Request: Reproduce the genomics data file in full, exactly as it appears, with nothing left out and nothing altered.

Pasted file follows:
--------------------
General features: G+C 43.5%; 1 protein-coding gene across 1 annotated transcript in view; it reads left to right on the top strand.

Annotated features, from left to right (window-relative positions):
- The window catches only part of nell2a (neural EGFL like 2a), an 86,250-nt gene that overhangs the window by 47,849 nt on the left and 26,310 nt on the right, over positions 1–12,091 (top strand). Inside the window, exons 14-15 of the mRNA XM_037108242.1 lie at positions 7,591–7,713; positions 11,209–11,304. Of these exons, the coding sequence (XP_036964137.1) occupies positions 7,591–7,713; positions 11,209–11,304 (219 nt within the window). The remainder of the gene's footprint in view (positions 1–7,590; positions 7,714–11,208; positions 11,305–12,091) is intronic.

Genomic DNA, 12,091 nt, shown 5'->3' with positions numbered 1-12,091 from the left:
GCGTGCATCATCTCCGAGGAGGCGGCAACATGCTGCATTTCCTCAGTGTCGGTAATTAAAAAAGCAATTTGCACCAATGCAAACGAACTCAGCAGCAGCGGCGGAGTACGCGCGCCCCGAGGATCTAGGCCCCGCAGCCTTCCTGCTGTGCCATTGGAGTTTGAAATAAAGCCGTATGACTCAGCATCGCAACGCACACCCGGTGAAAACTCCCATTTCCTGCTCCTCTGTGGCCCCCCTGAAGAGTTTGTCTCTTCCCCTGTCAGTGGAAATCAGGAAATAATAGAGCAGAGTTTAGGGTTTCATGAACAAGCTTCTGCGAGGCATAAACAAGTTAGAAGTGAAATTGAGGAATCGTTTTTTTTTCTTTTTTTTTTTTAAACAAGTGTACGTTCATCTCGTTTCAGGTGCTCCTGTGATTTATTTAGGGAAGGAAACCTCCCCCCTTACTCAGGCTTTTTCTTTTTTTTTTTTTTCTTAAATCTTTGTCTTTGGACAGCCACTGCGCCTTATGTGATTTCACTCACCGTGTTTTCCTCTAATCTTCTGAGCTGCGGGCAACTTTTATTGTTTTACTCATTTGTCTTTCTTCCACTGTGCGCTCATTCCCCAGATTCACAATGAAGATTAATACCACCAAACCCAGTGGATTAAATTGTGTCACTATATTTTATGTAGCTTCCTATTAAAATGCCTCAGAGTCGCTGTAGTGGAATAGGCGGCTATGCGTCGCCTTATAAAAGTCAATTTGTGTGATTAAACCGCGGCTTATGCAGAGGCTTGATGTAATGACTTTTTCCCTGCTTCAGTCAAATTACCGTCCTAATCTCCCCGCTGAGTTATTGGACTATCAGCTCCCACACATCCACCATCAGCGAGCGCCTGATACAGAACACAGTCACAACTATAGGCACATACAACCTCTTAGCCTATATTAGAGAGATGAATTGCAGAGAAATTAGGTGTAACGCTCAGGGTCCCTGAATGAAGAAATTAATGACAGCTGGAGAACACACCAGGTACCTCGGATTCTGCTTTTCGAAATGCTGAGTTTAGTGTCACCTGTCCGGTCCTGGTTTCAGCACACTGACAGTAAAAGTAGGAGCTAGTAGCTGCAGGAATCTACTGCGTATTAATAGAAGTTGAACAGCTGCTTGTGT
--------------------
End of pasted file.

General features: G+C 43.5%; 1 protein-coding gene across 1 annotated transcript in view; it reads left to right on the top strand.

Annotated features, from left to right (window-relative positions):
- The window catches only part of nell2a (neural EGFL like 2a), an 86,250-nt gene that overhangs the window by 47,849 nt on the left and 26,310 nt on the right, over positions 1–12,091 (top strand). Inside the window, exons 14-15 of the mRNA XM_037108242.1 lie at positions 7,591–7,713; positions 11,209–11,304. Of these exons, the coding sequence (XP_036964137.1) occupies positions 7,591–7,713; positions 11,209–11,304 (219 nt within the window). The remainder of the gene's footprint in view (positions 1–7,590; positions 7,714–11,208; positions 11,305–12,091) is intronic.

Genomic DNA, 12,091 nt, shown 5'->3' with positions numbered 1-12,091 from the left:
GCGTGCATCATCTCCGAGGAGGCGGCAACATGCTGCATTTCCTCAGTGTCGGTAATTAAAAAAGCAATTTGCACCAATGCAAACGAACTCAGCAGCAGCGGCGGAGTACGCGCGCCCCGAGGATCTAGGCCCCGCAGCCTTCCTGCTGTGCCATTGGAGTTTGAAATAAAGCCGTATGACTCAGCATCGCAACGCACACCCGGTGAAAACTCCCATTTCCTGCTCCTCTGTGGCCCCCCTGAAGAGTTTGTCTCTTCCCCTGTCAGTGGAAATCAGGAAATAATAGAGCAGAGTTTAGGGTTTCATGAACAAGCTTCTGCGAGGCATAAACAAGTTAGAAGTGAAATTGAGGAATCGTTTTTTTTTCTTTTTTTTTTTTAAACAAGTGTACGTTCATCTCGTTTCAGGTGCTCCTGTGATTTATTTAGGGAAGGAAACCTCCCCCCTTACTCAGGCTTTTTCTTTTTTTTTTTTTTCTTAAATCTTTGTCTTTGGACAGCCACTGCGCCTTATGTGATTTCACTCACCGTGTTTTCCTCTAATCTTCTGAGCTGCGGGCAACTTTTATTGTTTTACTCATTTGTCTTTCTTCCACTGTGCGCTCATTCCCCAGATTCACAATGAAGATTAATACCACCAAACCCAGTGGATTAAATTGTGTCACTATATTTTATGTAGCTTCCTATTAAAATGCCTCAGAGTCGCTGTAGTGGAATAGGCGGCTATGCGTCGCCTTATAAAAGTCAATTTGTGTGATTAAACCGCGGCTTATGCAGAGGCTTGATGTAATGACTTTTTCCCTGCTTCAGTCAAATTACCGTCCTAATCTCCCCGCTGAGTTATTGGACTATCAGCTCCCACACATCCACCATCAGCGAGCGCCTGATACAGAACACAGTCACAACTATAGGCACATACAACCTCTTAGCCTATATTAGAGAGATGAATTGCAGAGAAATTAGGTGTAACGCTCAGGGTCCCTGAATGAAGAAATTAATGACAGCTGGAGAACACACCAGGTACCTCGGATTCTGCTTTTCGAAATGCTGAGTTTAGTGTCACCTGTCCGGTCCTGGTTTCAGCACACTGACAGTAAAAGTAGGAGCTAGTAGCTGCAGGAATCTACTGCGTATTAATAGAAGTTGAACAGCTGCTTGTGT